Carroll Community College partners with universities for nursing program

Carroll Community College partners with universities for nursing program
The front of Carroll Community College is pictured on January 14, 2015. (KEN KOONS/STAFF PHOTO / Baltimore Sun Media Group)

A partnership between three Maryland universities and Carroll County's community college are making it easier for nurses to keep up with industry standards.

Carroll Community College signed a memorandum of understanding this summer with Towson, Stevenson and Frostburg universities that will allow students working toward an associate degree in nursing to accelerate their studies to obtain their Bachelor of Science in Nursing degree.


Once a student applies for Carroll Community College's nursing program, that student can apply to one of the three universities Jennifer Fritzges, interim nursing program director at Carroll, said. The program works so that students can get their associate degree, get a job and continue to work on their bachelor's degree.

Within about a year, they should be able to come out with a BSN, she said.

"It's a very cost-effective way," Fritzges added. "It reduces the amount of time that it takes to get their bachelor's degree."

It's the first time the community college is offering this type of program, she said. Fifteen of the 79 students who have been accepted into the Carroll nursing program for the upcoming fall have been admitted to study concurrently at Towson University, she said.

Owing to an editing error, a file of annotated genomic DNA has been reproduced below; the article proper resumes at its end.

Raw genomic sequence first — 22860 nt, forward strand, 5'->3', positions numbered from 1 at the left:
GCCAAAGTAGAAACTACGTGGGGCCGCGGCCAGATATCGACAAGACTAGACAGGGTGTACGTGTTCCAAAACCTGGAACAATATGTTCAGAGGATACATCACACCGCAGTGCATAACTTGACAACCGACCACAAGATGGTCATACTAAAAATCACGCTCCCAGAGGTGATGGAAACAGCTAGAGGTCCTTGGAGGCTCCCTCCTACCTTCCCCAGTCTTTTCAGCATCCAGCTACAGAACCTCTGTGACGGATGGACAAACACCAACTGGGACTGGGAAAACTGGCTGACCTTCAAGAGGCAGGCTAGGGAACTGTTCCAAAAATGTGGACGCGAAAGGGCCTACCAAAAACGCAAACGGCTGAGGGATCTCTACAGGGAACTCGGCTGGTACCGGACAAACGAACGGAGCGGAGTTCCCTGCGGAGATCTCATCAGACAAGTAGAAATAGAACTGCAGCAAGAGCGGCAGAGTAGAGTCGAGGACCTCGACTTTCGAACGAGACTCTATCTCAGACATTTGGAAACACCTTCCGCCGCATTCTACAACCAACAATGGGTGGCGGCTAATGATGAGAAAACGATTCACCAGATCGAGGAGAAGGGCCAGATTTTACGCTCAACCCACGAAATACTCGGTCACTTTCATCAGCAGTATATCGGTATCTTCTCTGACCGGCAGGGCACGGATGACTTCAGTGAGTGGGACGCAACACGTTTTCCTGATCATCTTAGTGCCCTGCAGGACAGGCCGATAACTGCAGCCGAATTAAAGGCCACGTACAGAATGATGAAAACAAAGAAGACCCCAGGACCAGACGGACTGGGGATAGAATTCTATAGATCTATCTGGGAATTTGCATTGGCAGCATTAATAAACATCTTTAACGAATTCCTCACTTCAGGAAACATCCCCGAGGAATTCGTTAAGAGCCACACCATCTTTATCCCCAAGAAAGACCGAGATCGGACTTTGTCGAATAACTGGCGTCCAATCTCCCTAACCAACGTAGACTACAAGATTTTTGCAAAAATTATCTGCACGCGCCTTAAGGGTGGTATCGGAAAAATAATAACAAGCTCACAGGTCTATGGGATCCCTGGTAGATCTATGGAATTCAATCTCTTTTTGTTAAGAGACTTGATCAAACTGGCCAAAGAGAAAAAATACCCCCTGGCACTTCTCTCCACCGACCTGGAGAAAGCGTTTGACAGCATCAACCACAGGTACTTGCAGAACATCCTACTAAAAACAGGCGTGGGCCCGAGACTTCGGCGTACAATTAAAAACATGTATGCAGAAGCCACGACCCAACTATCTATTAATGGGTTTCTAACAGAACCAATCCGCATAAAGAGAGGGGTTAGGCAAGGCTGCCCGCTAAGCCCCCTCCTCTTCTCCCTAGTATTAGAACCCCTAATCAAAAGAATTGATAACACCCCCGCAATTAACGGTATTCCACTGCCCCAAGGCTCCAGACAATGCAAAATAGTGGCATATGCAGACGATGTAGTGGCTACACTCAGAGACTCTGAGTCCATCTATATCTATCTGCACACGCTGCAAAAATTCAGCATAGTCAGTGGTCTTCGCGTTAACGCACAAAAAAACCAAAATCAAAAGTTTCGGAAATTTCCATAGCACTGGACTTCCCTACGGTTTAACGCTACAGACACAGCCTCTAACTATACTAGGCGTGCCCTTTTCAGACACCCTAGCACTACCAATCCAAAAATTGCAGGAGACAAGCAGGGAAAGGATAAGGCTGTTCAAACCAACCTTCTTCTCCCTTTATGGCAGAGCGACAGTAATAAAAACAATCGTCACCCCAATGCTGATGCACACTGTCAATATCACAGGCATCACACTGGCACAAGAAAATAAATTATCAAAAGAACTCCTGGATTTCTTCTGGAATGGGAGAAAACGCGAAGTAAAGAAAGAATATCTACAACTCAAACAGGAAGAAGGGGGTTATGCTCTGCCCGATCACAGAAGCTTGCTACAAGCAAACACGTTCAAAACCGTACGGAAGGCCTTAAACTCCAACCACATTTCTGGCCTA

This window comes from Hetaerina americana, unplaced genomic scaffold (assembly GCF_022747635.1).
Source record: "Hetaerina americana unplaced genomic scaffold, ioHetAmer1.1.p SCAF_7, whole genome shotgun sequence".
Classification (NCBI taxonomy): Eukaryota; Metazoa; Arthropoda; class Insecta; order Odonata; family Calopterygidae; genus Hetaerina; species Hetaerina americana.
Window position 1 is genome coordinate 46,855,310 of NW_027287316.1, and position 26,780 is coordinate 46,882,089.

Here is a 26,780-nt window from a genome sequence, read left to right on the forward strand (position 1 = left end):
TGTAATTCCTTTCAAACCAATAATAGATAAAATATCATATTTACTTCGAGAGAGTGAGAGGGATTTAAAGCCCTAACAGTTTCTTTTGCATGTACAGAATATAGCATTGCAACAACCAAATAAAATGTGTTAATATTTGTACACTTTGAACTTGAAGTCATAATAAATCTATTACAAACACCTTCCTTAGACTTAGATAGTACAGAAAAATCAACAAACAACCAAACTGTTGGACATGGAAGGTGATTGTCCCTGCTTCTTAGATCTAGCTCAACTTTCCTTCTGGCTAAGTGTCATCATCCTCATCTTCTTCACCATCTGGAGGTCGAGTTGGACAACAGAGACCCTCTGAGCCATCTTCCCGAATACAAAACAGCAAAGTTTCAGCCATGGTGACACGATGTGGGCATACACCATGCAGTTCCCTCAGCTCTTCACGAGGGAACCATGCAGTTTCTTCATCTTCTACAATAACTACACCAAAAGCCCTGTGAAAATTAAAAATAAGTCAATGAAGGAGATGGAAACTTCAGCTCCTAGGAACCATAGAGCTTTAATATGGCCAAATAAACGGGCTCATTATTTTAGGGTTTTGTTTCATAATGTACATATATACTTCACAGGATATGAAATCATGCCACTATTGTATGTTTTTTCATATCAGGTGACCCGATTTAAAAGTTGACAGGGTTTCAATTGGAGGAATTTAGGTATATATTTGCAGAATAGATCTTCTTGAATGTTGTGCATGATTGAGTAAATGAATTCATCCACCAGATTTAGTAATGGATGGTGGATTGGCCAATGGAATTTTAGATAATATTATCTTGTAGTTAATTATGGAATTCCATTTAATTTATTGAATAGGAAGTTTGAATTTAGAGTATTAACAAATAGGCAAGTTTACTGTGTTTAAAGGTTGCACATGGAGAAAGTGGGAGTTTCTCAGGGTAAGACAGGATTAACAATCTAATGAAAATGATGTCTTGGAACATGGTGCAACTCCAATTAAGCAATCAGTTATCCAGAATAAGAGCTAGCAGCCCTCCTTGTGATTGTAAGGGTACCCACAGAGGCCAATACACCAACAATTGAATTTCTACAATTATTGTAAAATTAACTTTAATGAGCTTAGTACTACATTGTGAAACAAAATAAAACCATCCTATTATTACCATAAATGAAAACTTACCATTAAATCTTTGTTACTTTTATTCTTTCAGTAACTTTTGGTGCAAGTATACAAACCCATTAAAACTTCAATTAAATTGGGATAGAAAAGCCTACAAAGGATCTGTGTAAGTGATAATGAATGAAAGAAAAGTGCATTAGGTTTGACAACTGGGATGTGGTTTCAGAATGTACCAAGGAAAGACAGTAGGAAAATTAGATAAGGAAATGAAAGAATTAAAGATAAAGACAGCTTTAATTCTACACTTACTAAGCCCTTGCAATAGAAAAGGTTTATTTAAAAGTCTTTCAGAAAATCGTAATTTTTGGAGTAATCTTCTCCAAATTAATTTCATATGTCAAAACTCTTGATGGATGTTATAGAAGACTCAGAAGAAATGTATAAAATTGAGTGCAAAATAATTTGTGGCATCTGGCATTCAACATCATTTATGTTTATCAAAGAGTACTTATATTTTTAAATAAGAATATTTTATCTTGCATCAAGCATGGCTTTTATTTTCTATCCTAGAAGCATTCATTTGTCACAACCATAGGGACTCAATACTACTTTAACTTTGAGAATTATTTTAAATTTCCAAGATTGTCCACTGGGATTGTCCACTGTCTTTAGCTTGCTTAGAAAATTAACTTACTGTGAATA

And while this may be new for Carroll, it's a trend that seems to be happening across Maryland.

Dan Saunders, coordinator of the RN to BSN Associate to Bachelor's program at Frostburg University, said they've been working to partner with willing community colleges in Maryland.

"In an effort to do that, we're trying to think creatively and find ways to work with the community colleges," Saunders added.

This intent of trying to increase the number of nurses with their bachelor's degrees comes after reports warning of possible nursing shortages in coming years, he said. A report from the National Academy of Medicine entitled "The Future of Nursing: Focus on Education" suggests aging populations could lead to a lack of nurses. And with a changing field, the need for more BSN nurses has been recommended.

"The committee recommends that the proportion of nurses with baccalaureate degrees be increased to 80 percent by 2020," the report reads. "While it anticipates that it will take a few years to build the educational capacity needed to achieve this goal, the committee maintains that it is bold, achievable, and necessary to move the nursing workforce to an expanded set of competencies, especially in the domains of community and public health, leadership, systems improvement and change, research, and health policy."

With these recommendations in place, schools are working to help nursing students become more marketable and keep up with where the field is heading.

Stevenson University Associate Dean Judith Feustle said her school is also working to get more BSN graduates out in the Maryland medical field, and in a way that's easier and more accessible.

"This is really kind of exciting," Feustle said. It's been something in the works for a year or so, she added.

They've been working with schools like Carroll Community College, but these programs give the opportunity to increase that relationship.

"It's just nice to be able to take that partnership to a new level," Feustle added.


For anyone interested in Carroll Community College's program, visit